And, you could fight CQB now. You can just go ahead and move this all the way out to 6x magnification. Use the reticle that’s on here, and you can get finer and precise shots even out to longer ranges. Now, if you remember, one of the downsides I said to using a magnifier with a red dot is the fact that you have very short eye relief, okay? Short eye relief on this generous eye relief almost 4 inches of eye relief on this one as well. But still, you get the same red dot.

Now, let’s talk about something else. This is obviously a lot bigger. This takes up a lot of rail space, so you do have that, but if you’re talking about a magnifier and a red dot, this weighs about the same as the hollow Sun with the vmx on it. Another thing to consider is if you decide to go in a route like this right here, at the variable magnification optic that has an illuminated reticle. On it, there’s nothing to flip out of the way.

When you want to go to a true 1x, it’s not quite as fast as using a red dot with the magnifier. This is because you don’t just flip it to the side, but it’s fairly quick when you just take the ring, and you rotate it down to one. So, I would say that it’s going to take you an extra one second, maybe 1.5 seconds, to go from a full magnification down to a one-time magnification versus a red dot with a magnifier, okay.

So you do lose about a second, maybe even a second and a half, and I know that means a lot to some people. So things to consider about a similar amount of weight, you get the same magnification in the One X being zero magnification. However, you get double the magnification when you go all the way up to six power.

They also now make them in eighth power. I believe they may even make it to ten-power. And for those people that want a more high-end optics, you can get something from, let’s say, loopholed. Or even primary arms make what they’re calling; I believe they are a premium line, which I’ve seen Mr. Gunson gear do a review on their premium line. It is really, really nice glass.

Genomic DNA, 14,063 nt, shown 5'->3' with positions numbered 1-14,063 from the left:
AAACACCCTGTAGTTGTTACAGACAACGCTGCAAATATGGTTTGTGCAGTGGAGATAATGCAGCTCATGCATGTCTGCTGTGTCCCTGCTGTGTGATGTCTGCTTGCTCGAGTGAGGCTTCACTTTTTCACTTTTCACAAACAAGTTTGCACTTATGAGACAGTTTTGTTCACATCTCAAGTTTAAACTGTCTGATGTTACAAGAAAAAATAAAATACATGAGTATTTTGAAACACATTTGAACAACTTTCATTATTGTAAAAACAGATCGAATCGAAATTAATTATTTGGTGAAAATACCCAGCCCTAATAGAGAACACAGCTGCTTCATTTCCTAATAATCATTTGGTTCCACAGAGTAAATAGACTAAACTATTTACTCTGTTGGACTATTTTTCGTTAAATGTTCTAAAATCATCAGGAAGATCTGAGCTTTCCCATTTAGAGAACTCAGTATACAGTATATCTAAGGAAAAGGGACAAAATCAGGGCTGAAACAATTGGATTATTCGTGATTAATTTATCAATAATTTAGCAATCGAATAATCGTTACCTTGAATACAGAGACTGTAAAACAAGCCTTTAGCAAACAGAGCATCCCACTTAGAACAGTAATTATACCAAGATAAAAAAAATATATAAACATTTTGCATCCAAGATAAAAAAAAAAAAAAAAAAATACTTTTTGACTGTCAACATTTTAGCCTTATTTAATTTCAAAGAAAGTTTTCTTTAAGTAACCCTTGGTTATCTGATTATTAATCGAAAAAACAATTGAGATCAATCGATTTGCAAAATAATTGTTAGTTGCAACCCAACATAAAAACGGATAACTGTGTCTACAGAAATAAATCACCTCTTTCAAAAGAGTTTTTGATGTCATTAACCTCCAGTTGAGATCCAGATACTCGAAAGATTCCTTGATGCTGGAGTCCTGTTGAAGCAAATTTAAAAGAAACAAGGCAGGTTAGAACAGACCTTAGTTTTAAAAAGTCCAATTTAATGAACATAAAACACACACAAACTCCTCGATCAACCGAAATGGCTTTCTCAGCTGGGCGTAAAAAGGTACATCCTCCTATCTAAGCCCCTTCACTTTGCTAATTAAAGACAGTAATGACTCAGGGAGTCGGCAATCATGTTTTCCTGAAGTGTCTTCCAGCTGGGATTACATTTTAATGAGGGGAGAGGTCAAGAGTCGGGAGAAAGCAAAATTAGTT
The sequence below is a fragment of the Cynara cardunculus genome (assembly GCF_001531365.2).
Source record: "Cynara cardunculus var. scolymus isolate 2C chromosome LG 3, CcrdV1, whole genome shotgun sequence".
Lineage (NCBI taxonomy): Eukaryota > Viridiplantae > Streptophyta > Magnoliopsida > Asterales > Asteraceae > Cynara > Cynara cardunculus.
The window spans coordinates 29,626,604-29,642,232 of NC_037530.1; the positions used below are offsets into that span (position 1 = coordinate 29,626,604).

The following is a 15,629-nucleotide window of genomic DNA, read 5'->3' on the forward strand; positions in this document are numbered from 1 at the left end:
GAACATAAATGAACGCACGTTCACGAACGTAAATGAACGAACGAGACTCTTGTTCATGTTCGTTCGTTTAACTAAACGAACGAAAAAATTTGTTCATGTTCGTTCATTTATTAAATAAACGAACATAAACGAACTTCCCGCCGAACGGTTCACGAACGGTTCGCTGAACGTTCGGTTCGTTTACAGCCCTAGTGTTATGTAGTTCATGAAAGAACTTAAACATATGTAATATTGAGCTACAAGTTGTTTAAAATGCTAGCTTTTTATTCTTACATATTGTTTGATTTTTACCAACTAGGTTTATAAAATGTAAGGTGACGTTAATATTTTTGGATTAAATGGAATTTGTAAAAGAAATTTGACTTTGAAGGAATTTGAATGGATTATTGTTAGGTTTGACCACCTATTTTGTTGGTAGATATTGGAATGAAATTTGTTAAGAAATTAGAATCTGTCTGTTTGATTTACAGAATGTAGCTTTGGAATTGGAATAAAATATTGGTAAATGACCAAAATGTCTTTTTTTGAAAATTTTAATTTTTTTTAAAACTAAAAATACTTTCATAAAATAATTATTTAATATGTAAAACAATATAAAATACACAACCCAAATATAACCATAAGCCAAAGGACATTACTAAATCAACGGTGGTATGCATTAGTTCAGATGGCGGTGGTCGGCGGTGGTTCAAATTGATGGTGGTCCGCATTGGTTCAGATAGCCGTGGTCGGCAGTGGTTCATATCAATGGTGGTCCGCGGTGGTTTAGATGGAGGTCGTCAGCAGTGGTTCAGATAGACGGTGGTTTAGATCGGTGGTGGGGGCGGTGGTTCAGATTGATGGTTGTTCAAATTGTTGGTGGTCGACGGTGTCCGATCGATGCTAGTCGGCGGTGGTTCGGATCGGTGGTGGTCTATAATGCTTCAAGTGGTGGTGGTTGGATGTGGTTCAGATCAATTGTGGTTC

It is kind of expensive, I believe over $1000, but again you get what you pay for. You get that nice clear premium glass and all the premium extras. So again, things to consider, we’re talking about variable magnification. You are going to have to figure out what type of reticle you want. You are gonna have to figure out exactly.

You know what you’re going to use it for. You can’t get a 300 blackout or 762 reticle option like this and slap it on a five, six and expect that reticle or the bullet drop compensation to work okay. So you want to consider things like that, but again I think this is the future right here when you’re talking about optics because it really does envelop everything that you would want out of both styles of optics.

Now, the one thing I should mention before you even start looking for an optic is that you should know what you want it for, okay? So before you start shopping, know exactly what you want it for. Do you want an optic for hunting? Do you want an optic for home defense? Do you want an optic for plinking, precision shooting, or long-range shooting? Maybe for competition shooting like three guns, okay?

Think about what you want it for, and then think about what fits you best. Is it the weight that’s going to be your issue? Is it speed that’s going to be your issue? Is it a long magnification that’s going to be your issue? And then, go ahead and choose between these two platforms. Remember that one of these is built for a little bit more long-range and precision, while also being capable of CQB with the luminaid reticle.

The one right here is meant primarily for CQB out to medium ranges. With a really easy to pick up bright reticle, you don’t have to worry about any type of reticle options. And you have the magnifier that you can flip out of the way for quick, easy access to One X and then flip back for easy access to one, even maybe six X these days. I think I’ve seen so.

These are options that you can use to get yourself a good optic because I know it’s difficult for a lot of people out there when you’re shopping to pick something. But, hopefully, by showing you the capabilities or at least you know my feeling of these two different types of optics or even four different types of optics, maybe that you can use this to kind of help you shop and pick something that you might want for you.

So, definitely consider that between the two. Thank you all very much for watching. If you like videos like this, please let me know in the description box so that I can make more of them or stop making them altogether.

Author: Thomas Tate